Cristoforo is an Italian equivalent of the English name “Christopher.” Specifically, the Italian and the English names are masculine proper nouns. They both trace their origins back to the original Greek name for “Christ bearer.” The pronunciation is “kree-STOH-foh-roh.”
I thought I would give you my Grandfather’s name as author because Rasmussen won’t sway many arguments for being Italian. We have the same first name.
Let’s first define a Mediterranean diet from By Kathleen M. Zelman, MPH, RD, LD WebMD Expert Column:
A growing body of research continues to prove that eating a diet rich in plant foods and healthy fats is good for you. Studies show that following a Mediterranean diet protects against the development of heart disease, metabolic syndrome, some types of cancer, obesity, type 2 diabetes, dementia, Alzheimer’s disease — and also leads to a longer lifespan.
The health effects of a Mediterranean diet have been studied extensively in the last 10 years, resulting in better science and more clinical evidence.
“There are numerous health benefits, the strongest and most profound evidence is the protection of cardiovascular disease and diabetes,” says Dariush Mozaffarian, MD, DrPH, a researcher, cardiologist, associate professor, and codirector of the cardiovascular epidemiology program at Harvard School of Public Health.
There is no single Mediterranean diet. Instead, each region across Europe — from Spain to the Middle East — customizes the basic diet to take advantage of food availability and cultural preferences.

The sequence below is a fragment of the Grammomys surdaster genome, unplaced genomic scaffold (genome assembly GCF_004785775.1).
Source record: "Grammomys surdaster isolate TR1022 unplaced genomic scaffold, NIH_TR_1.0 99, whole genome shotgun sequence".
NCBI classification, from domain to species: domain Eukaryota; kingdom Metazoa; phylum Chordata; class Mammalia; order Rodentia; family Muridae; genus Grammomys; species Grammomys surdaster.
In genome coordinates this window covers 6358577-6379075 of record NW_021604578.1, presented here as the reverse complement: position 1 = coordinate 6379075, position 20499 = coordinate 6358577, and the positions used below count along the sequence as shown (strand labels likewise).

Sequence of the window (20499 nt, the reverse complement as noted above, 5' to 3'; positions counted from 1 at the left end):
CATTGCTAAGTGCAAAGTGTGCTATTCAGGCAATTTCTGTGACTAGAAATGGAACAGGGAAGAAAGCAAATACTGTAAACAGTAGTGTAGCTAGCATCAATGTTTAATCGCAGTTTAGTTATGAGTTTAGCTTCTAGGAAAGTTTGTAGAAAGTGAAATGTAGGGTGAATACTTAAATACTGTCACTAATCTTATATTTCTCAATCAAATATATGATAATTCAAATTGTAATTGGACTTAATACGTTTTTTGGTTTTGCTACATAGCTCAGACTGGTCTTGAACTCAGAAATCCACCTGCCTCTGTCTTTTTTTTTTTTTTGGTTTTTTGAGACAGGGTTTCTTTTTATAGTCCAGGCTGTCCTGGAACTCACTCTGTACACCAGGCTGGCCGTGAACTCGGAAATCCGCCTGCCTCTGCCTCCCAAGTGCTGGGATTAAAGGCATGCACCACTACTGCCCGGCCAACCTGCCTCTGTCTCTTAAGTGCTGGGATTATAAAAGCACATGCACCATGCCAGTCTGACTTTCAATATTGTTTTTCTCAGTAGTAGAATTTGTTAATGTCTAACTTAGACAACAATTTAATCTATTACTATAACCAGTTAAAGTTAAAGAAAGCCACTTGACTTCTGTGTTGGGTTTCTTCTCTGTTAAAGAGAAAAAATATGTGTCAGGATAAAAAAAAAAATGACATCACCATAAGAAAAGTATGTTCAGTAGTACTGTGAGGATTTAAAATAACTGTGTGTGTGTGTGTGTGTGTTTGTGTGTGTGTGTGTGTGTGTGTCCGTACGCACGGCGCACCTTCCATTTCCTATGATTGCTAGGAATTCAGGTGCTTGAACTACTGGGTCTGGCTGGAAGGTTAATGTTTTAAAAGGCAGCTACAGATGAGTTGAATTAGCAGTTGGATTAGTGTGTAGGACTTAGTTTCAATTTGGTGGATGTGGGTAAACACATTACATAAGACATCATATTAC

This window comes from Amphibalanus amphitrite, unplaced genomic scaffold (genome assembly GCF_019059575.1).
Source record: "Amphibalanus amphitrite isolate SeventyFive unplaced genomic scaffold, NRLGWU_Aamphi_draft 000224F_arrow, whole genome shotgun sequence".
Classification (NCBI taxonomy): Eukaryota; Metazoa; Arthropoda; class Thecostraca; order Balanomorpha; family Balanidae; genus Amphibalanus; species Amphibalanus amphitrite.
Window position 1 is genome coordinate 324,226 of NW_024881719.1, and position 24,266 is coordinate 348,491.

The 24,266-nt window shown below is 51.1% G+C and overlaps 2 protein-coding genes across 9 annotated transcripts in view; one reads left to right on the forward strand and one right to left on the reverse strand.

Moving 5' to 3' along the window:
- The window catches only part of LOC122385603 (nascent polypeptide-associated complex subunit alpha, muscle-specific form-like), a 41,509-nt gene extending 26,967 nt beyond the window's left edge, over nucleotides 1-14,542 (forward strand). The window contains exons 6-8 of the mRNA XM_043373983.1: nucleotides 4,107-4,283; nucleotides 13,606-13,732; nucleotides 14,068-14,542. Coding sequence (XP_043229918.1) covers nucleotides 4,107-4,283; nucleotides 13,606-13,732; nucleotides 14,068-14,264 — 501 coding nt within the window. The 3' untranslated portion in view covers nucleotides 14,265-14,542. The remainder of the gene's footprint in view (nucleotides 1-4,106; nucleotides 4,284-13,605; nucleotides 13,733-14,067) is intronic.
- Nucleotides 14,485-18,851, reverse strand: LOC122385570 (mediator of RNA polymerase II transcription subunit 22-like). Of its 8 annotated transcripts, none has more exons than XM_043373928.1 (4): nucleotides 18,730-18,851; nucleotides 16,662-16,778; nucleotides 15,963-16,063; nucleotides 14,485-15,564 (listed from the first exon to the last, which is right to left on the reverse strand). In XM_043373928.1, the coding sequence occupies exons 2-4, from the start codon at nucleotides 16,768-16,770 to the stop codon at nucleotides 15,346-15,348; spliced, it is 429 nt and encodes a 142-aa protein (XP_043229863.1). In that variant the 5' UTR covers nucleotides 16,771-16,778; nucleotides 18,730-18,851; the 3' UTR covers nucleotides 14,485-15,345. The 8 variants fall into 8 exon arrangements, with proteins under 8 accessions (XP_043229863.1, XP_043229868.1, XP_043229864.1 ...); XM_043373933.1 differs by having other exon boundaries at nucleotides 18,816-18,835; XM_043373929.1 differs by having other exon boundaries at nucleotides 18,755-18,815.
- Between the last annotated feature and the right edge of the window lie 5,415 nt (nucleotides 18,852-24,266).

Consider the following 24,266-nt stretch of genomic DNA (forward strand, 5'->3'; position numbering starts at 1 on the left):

Similarities include a reliance on plant foods such as vegetables, fruits, beans, whole grains, nuts, olives, and olive oil along with some cheese, yogurt, fish, poultry, eggs, and wine. These foods form the basis of the plan and provide thousands of micronutrients, antioxidants, vitamins, minerals, and fiber that work together to protect against chronic disease.
Most of the foods on the plan are fresh, seasonal whole foods – they’re not processed. Preparation methods tend to be simple; foods are rarely deep-fried.
Only small amounts of saturated fat, sodium, sweets, and meat are part of the plan.
The Mediterranean lifestyle also includes leisurely dining and regular physical activity, which are an important part of the equation.
Olive oil is what most people associate with a Mediterranean-type diet. But it’s not just any olive oil; it needs to be extra virgin.